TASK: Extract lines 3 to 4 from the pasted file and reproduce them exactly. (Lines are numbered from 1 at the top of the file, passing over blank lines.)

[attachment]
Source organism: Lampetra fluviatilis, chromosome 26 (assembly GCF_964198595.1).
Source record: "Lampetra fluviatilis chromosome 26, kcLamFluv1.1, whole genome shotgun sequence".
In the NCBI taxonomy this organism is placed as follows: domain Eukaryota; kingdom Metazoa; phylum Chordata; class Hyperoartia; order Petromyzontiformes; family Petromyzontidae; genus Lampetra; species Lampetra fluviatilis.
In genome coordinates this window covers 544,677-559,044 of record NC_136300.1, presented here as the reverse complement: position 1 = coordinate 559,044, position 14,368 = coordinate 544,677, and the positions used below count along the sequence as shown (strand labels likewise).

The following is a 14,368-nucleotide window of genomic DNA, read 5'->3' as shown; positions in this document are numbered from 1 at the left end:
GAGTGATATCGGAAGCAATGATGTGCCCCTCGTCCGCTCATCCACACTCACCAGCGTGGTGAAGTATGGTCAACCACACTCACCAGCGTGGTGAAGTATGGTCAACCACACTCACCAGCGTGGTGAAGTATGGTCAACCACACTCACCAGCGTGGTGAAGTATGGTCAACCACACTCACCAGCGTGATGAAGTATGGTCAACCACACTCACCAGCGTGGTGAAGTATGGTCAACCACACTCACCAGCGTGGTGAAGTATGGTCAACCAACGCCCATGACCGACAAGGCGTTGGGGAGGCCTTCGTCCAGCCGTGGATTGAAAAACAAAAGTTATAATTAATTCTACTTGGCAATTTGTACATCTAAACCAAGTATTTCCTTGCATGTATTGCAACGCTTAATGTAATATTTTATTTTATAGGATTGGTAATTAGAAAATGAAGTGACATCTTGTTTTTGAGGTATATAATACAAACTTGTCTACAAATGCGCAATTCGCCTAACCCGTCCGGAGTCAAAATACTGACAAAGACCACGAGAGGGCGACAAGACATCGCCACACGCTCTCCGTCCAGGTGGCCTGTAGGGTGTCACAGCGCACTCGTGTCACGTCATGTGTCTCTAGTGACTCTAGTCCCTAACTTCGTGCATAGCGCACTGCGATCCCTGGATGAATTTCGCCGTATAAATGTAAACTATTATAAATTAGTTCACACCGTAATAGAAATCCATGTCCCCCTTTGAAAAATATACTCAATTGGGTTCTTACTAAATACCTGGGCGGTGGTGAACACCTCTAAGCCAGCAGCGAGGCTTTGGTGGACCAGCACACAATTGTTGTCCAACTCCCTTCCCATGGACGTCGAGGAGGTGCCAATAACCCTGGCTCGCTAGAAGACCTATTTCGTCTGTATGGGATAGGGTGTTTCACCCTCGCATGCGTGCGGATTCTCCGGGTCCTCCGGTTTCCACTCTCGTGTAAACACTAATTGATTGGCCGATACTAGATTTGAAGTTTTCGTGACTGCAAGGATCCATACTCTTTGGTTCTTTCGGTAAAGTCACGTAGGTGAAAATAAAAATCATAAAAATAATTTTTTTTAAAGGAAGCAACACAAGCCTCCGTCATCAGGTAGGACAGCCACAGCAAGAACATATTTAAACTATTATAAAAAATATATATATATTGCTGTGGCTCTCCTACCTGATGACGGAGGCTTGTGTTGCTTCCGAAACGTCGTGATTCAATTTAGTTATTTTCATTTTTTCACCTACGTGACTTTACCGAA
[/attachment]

In the NCBI taxonomy this organism is placed as follows: domain Eukaryota; kingdom Metazoa; phylum Chordata; class Hyperoartia; order Petromyzontiformes; family Petromyzontidae; genus Lampetra; species Lampetra fluviatilis.
In genome coordinates this window covers 544,677-559,044 of record NC_136300.1, presented here as the reverse complement: position 1 = coordinate 559,044, position 14,368 = coordinate 544,677, and the positions used below count along the sequence as shown (strand labels likewise).